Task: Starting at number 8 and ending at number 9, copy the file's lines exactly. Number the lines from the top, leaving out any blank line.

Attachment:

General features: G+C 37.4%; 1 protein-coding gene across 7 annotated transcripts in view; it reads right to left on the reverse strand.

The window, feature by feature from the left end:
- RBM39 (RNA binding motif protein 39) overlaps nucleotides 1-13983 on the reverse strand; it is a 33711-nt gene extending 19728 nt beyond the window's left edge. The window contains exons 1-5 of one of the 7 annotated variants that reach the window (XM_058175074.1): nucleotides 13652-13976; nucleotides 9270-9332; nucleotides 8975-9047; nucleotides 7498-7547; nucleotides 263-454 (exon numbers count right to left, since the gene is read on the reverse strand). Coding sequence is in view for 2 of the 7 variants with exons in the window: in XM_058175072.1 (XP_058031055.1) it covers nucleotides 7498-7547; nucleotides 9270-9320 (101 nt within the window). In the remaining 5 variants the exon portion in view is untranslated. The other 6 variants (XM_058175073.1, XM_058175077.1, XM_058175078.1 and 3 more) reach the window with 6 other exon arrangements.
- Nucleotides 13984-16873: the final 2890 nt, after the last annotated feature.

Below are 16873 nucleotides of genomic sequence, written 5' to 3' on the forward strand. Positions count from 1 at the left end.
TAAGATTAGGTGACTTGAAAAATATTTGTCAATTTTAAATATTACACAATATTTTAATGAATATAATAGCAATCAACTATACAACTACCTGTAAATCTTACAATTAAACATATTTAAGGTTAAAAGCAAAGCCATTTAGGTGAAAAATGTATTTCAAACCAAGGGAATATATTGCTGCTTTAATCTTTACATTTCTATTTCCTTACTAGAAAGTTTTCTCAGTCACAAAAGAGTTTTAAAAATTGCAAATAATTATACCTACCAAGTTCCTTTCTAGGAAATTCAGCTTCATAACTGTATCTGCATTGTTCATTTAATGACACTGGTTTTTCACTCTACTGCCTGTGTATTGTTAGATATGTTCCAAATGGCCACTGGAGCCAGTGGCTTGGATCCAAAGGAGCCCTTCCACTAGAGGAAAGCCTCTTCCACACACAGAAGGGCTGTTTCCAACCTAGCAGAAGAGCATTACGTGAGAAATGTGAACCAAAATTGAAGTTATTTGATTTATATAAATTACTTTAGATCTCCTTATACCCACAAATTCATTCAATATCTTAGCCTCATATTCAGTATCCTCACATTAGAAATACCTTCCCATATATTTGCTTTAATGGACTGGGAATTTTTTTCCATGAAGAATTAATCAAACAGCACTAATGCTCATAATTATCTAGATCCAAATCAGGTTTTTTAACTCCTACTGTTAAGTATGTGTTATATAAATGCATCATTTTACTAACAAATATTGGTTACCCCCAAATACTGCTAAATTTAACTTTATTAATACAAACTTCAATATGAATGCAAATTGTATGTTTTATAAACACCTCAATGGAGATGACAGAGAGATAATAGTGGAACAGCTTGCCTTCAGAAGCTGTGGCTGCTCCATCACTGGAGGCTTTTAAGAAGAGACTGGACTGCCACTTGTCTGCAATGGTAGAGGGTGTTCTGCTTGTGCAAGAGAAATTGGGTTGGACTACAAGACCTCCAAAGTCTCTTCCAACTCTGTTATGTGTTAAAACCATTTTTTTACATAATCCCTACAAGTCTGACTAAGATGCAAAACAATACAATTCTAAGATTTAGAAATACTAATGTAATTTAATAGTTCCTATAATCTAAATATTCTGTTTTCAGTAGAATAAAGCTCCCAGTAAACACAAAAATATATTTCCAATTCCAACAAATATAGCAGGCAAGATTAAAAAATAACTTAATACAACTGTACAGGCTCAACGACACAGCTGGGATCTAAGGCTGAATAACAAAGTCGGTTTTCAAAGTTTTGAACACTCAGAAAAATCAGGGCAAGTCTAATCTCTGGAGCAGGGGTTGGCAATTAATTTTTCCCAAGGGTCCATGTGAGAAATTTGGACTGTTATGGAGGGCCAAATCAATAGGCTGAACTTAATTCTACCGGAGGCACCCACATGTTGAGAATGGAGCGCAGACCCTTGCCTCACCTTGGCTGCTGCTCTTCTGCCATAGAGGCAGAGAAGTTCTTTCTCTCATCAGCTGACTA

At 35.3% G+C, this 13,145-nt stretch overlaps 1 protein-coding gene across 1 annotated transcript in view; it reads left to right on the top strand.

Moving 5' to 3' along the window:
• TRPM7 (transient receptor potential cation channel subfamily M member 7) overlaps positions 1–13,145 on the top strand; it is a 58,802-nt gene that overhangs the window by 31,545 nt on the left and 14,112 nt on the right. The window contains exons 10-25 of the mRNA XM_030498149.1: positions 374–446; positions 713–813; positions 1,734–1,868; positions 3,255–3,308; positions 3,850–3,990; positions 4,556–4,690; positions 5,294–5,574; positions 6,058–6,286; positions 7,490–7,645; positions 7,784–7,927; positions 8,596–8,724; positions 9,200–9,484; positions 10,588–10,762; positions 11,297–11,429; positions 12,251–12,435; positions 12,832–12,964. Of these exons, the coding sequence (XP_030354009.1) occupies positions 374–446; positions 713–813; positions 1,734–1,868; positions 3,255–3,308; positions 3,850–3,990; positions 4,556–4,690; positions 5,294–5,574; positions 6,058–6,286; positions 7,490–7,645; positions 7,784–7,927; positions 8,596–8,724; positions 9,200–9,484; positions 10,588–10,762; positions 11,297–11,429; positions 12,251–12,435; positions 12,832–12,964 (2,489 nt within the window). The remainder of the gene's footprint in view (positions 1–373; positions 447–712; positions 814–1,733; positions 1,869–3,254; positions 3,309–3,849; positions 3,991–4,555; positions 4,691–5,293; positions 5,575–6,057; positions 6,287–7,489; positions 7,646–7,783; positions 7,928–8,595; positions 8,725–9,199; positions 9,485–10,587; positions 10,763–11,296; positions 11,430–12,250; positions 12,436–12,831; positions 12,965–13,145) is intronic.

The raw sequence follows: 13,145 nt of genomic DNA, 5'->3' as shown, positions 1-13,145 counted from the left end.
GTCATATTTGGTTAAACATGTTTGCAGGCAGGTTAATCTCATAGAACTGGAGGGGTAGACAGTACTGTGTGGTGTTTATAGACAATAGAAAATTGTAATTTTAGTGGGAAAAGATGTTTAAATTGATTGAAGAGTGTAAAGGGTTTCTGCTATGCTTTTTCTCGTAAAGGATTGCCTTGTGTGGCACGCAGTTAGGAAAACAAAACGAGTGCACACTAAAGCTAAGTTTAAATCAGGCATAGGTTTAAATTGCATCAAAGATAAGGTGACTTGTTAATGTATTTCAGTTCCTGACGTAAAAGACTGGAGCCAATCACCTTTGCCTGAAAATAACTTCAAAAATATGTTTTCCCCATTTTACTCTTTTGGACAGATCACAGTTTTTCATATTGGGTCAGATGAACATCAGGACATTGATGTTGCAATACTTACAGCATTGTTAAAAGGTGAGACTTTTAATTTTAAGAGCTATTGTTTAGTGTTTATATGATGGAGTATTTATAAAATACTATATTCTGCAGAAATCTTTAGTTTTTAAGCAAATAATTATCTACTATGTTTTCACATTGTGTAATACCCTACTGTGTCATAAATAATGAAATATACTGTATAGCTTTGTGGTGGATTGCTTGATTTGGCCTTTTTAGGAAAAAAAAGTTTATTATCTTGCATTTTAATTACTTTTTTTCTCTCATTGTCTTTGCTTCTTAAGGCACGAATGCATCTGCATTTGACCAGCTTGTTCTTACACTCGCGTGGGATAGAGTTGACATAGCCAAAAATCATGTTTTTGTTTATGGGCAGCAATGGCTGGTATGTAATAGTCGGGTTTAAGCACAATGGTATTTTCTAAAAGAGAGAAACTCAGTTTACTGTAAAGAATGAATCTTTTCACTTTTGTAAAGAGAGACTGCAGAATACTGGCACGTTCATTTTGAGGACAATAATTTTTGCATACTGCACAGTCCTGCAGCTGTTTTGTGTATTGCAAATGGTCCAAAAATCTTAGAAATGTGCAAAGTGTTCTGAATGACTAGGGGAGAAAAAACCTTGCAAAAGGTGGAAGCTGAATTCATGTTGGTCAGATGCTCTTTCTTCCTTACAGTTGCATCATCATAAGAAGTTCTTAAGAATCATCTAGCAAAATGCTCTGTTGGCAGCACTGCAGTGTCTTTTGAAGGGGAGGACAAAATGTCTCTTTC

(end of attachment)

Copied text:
Moving 5' to 3' along the window:
• TRPM7 (transient receptor potential cation channel subfamily M member 7) overlaps positions 1–13,145 on the top strand; it is a 58,802-nt gene that overhangs the window by 31,545 nt on the left and 14,112 nt on the right. The window contains exons 10-25 of the mRNA XM_030498149.1: positions 374–446; positions 713–813; positions 1,734–1,868; positions 3,255–3,308; positions 3,850–3,990; positions 4,556–4,690; positions 5,294–5,574; positions 6,058–6,286; positions 7,490–7,645; positions 7,784–7,927; positions 8,596–8,724; positions 9,200–9,484; positions 10,588–10,762; positions 11,297–11,429; positions 12,251–12,435; positions 12,832–12,964. Of these exons, the coding sequence (XP_030354009.1) occupies positions 374–446; positions 713–813; positions 1,734–1,868; positions 3,255–3,308; positions 3,850–3,990; positions 4,556–4,690; positions 5,294–5,574; positions 6,058–6,286; positions 7,490–7,645; positions 7,784–7,927; positions 8,596–8,724; positions 9,200–9,484; positions 10,588–10,762; positions 11,297–11,429; positions 12,251–12,435; positions 12,832–12,964 (2,489 nt within the window). The remainder of the gene's footprint in view (positions 1–373; positions 447–712; positions 814–1,733; positions 1,869–3,254; positions 3,309–3,849; positions 3,991–4,555; positions 4,691–5,293; positions 5,575–6,057; positions 6,287–7,489; positions 7,646–7,783; positions 7,928–8,595; positions 8,725–9,199; positions 9,485–10,587; positions 10,763–11,296; positions 11,430–12,250; positions 12,436–12,831; positions 12,965–13,145) is intronic.